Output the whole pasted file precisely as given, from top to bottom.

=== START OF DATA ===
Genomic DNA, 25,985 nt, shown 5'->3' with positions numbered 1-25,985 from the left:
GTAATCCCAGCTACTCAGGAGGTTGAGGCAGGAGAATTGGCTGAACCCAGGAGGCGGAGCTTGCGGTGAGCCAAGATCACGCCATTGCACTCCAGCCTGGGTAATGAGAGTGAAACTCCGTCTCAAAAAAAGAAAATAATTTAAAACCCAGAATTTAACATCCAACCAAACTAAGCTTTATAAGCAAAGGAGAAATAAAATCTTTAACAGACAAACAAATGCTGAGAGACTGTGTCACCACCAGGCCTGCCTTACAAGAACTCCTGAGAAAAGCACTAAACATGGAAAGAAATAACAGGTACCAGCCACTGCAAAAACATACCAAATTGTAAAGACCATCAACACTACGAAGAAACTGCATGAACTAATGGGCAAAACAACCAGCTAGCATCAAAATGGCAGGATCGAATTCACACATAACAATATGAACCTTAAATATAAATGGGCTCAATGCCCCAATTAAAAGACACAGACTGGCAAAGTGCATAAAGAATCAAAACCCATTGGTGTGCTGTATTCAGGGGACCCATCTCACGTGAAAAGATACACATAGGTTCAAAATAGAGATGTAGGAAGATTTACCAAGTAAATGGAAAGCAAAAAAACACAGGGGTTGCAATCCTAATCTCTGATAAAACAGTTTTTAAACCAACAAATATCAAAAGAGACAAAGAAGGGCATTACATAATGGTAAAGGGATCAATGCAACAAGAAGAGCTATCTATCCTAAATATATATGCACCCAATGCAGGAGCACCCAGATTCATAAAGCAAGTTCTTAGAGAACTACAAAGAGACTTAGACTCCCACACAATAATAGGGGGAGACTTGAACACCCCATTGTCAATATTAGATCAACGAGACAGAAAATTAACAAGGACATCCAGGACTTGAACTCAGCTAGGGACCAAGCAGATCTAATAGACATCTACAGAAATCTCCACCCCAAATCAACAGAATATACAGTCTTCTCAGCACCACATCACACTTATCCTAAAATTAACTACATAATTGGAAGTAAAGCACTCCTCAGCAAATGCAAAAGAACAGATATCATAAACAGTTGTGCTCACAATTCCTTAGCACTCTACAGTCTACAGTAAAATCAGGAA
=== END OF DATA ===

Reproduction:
Genomic DNA, 25,985 nt, shown 5'->3' with positions numbered 1-25,985 from the left:
GTAATCCCAGCTACTCAGGAGGTTGAGGCAGGAGAATTGGCTGAACCCAGGAGGCGGAGCTTGCGGTGAGCCAAGATCACGCCATTGCACTCCAGCCTGGGTAATGAGAGTGAAACTCCGTCTCAAAAAAAGAAAATAATTTAAAACCCAGAATTTAACATCCAACCAAACTAAGCTTTATAAGCAAAGGAGAAATAAAATCTTTAACAGACAAACAAATGCTGAGAGACTGTGTCACCACCAGGCCTGCCTTACAAGAACTCCTGAGAAAAGCACTAAACATGGAAAGAAATAACAGGTACCAGCCACTGCAAAAACATACCAAATTGTAAAGACCATCAACACTACGAAGAAACTGCATGAACTAATGGGCAAAACAACCAGCTAGCATCAAAATGGCAGGATCGAATTCACACATAACAATATGAACCTTAAATATAAATGGGCTCAATGCCCCAATTAAAAGACACAGACTGGCAAAGTGCATAAAGAATCAAAACCCATTGGTGTGCTGTATTCAGGGGACCCATCTCACGTGAAAAGATACACATAGGTTCAAAATAGAGATGTAGGAAGATTTACCAAGTAAATGGAAAGCAAAAAAACACAGGGGTTGCAATCCTAATCTCTGATAAAACAGTTTTTAAACCAACAAATATCAAAAGAGACAAAGAAGGGCATTACATAATGGTAAAGGGATCAATGCAACAAGAAGAGCTATCTATCCTAAATATATATGCACCCAATGCAGGAGCACCCAGATTCATAAAGCAAGTTCTTAGAGAACTACAAAGAGACTTAGACTCCCACACAATAATAGGGGGAGACTTGAACACCCCATTGTCAATATTAGATCAACGAGACAGAAAATTAACAAGGACATCCAGGACTTGAACTCAGCTAGGGACCAAGCAGATCTAATAGACATCTACAGAAATCTCCACCCCAAATCAACAGAATATACAGTCTTCTCAGCACCACATCACACTTATCCTAAAATTAACTACATAATTGGAAGTAAAGCACTCCTCAGCAAATGCAAAAGAACAGATATCATAAACAGTTGTGCTCACAATTCCTTAGCACTCTACAGTCTACAGTAAAATCAGGAA